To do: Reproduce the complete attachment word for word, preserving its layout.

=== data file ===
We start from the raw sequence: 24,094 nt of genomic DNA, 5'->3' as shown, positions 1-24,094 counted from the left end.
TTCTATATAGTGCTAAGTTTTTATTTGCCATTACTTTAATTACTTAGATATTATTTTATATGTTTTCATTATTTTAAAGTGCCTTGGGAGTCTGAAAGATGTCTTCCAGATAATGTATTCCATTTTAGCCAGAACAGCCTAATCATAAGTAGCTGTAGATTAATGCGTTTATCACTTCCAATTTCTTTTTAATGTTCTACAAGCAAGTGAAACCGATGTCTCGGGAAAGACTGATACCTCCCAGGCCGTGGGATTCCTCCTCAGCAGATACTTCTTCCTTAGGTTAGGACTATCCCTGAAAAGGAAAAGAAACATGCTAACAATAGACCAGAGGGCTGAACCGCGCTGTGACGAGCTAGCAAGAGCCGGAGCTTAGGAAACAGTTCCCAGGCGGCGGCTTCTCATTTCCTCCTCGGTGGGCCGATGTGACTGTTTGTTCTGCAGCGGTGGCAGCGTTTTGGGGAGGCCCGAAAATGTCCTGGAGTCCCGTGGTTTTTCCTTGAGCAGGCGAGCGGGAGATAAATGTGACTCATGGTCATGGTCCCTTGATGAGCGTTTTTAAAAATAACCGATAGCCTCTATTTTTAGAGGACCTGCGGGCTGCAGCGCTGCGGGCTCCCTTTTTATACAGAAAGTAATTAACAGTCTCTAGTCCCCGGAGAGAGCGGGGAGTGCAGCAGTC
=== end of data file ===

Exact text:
We start from the raw sequence: 24,094 nt of genomic DNA, 5'->3' as shown, positions 1-24,094 counted from the left end.
TTCTATATAGTGCTAAGTTTTTATTTGCCATTACTTTAATTACTTAGATATTATTTTATATGTTTTCATTATTTTAAAGTGCCTTGGGAGTCTGAAAGATGTCTTCCAGATAATGTATTCCATTTTAGCCAGAACAGCCTAATCATAAGTAGCTGTAGATTAATGCGTTTATCACTTCCAATTTCTTTTTAATGTTCTACAAGCAAGTGAAACCGATGTCTCGGGAAAGACTGATACCTCCCAGGCCGTGGGATTCCTCCTCAGCAGATACTTCTTCCTTAGGTTAGGACTATCCCTGAAAAGGAAAAGAAACATGCTAACAATAGACCAGAGGGCTGAACCGCGCTGTGACGAGCTAGCAAGAGCCGGAGCTTAGGAAACAGTTCCCAGGCGGCGGCTTCTCATTTCCTCCTCGGTGGGCCGATGTGACTGTTTGTTCTGCAGCGGTGGCAGCGTTTTGGGGAGGCCCGAAAATGTCCTGGAGTCCCGTGGTTTTTCCTTGAGCAGGCGAGCGGGAGATAAATGTGACTCATGGTCATGGTCCCTTGATGAGCGTTTTTAAAAATAACCGATAGCCTCTATTTTTAGAGGACCTGCGGGCTGCAGCGCTGCGGGCTCCCTTTTTATACAGAAAGTAATTAACAGTCTCTAGTCCCCGGAGAGAGCGGGGAGTGCAGCAGTC